Businesses Associated With Hospitals Could Face HIPAA Audits

HIPAA regulations have been broadened to cover associates of healthcare companies, a move that impacts many businesses.

HIPAA regulations must now be met by many businesses associated with healthcare companies after a 2013 amendment that greatly increased the number of businesses influenced by the law.

The Health Insurance Portability and Accountability Act, or HIPAA, has long subjected health insurance companies to audits ensuring compliance of national standards in privacy of protected health information, security of protected health information and breach notification to consumers, according to the Department of Health and Human Services website. 

But now many businesses must meet these national standards. The Tennessean reports that “if you or your organization creates, receives or transmits protected health information required for you to perform services, you may be required to protect that information in the same way that a health provider would.”

Protected health information, or PHI, is considered any medical record or bill that could be used to identify a patient, and any business that prints, copies or stores PHI at their facility is at risk of an audit to ensure compliance with the HIPAA. Companies should understand their obligations under the HIPAA to avoid fines that the Tennessean reported could be hundreds of thousands of dollars.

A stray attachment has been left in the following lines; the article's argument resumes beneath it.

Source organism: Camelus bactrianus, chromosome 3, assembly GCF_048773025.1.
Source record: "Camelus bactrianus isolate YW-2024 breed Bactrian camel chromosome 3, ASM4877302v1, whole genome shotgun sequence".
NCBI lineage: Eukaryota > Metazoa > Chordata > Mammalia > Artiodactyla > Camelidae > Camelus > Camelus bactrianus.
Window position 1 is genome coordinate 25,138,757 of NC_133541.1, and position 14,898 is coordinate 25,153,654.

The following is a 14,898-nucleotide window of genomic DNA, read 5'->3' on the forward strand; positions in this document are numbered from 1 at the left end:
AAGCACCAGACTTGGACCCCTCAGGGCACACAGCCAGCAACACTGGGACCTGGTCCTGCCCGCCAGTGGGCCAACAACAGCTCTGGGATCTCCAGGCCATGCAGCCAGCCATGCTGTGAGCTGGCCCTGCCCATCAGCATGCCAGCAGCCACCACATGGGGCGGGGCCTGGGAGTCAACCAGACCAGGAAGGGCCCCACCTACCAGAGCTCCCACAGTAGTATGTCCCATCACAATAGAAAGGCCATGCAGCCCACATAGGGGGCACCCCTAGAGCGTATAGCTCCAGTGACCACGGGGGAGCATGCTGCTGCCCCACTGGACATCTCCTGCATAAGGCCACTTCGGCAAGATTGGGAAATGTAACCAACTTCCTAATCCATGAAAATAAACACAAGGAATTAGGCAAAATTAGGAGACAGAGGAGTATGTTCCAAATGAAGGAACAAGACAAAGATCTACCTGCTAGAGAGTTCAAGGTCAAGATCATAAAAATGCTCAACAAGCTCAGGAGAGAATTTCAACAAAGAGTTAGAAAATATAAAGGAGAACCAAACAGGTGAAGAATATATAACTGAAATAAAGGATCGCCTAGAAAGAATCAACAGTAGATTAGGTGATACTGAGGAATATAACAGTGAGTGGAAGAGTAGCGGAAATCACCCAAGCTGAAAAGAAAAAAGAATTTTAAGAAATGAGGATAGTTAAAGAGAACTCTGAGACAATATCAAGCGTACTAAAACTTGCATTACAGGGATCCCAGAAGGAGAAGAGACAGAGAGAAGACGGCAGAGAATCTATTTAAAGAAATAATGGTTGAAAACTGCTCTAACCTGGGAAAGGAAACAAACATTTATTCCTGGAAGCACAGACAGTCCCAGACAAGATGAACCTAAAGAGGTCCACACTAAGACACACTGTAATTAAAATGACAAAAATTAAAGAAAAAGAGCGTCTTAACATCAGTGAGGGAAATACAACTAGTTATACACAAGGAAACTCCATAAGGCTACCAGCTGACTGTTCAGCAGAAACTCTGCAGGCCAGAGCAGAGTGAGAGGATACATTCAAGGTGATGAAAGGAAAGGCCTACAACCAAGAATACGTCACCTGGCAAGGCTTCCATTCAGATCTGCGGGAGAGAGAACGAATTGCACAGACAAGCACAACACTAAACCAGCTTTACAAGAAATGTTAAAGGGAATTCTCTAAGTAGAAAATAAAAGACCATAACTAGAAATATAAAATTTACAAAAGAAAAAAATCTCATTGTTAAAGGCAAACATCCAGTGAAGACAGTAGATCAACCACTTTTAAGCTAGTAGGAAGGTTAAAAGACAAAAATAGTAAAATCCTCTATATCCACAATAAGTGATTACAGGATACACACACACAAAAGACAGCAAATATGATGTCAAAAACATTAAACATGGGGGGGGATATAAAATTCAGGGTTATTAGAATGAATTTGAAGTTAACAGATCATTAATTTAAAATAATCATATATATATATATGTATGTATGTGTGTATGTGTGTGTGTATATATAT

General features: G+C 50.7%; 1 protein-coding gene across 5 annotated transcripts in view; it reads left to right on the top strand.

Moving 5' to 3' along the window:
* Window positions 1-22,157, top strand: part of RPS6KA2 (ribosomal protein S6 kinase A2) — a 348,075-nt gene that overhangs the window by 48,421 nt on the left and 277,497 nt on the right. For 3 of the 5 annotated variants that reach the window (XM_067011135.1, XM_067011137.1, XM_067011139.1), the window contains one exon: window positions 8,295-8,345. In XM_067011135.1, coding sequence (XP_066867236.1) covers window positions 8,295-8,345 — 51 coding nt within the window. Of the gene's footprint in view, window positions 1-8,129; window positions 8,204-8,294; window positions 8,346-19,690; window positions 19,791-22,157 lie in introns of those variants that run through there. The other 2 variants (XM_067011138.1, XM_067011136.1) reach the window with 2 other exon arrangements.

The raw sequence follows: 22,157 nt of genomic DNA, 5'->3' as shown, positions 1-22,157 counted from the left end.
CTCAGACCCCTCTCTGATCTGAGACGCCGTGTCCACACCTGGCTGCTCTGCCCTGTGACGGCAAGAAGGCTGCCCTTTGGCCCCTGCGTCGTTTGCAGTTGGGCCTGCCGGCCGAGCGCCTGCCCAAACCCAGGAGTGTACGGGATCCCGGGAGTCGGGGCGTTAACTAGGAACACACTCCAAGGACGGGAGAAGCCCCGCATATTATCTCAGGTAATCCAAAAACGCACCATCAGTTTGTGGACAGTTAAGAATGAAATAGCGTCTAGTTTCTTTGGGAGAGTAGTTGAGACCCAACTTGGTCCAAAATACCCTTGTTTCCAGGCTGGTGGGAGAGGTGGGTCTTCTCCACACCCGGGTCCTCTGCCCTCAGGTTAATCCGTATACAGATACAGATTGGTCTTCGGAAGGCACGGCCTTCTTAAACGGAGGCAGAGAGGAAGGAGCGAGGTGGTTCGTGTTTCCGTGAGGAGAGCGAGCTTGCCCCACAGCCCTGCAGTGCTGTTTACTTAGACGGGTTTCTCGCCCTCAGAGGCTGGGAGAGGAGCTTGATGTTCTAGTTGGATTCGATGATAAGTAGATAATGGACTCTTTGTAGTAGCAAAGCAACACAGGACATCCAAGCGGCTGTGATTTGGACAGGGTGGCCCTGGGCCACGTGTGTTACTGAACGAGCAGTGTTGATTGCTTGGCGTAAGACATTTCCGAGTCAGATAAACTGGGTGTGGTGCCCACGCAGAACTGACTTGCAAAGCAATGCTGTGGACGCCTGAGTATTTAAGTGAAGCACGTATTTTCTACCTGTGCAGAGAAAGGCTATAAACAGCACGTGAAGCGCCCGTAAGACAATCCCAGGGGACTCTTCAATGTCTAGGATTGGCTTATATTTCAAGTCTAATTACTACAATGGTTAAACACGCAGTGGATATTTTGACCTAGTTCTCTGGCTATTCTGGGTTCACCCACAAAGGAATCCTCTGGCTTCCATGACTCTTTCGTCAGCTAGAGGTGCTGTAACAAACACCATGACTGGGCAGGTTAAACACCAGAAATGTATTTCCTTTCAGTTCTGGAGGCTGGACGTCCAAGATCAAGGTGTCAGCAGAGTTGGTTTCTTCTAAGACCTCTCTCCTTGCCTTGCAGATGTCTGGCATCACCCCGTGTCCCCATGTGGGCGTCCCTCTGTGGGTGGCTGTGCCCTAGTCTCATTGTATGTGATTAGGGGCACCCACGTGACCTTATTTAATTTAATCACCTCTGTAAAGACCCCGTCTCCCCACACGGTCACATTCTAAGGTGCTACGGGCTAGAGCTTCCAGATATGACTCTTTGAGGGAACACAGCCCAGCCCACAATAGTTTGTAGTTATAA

The Department of Health and Human Services’ Office for Civil Rights (HHS OCR) enforces the HIPAA rules with audits that monitor the processes, controls and policies of selected companies. The OCR then writes a report to determine “what types of corrective actions are most effective.”

HIPAA requires healthcare companies and their business associates clearly define responsibilities with a formal agreement, and the Tennessean suggests that businesses refine their agreement. Business associates might also perform an

HIPAA compliance will be the OCR’s “main priority this year,” and HHS reports that the audits will select “as wide a range of types and sizes of covered entities as possible,” so everyone is eligible.

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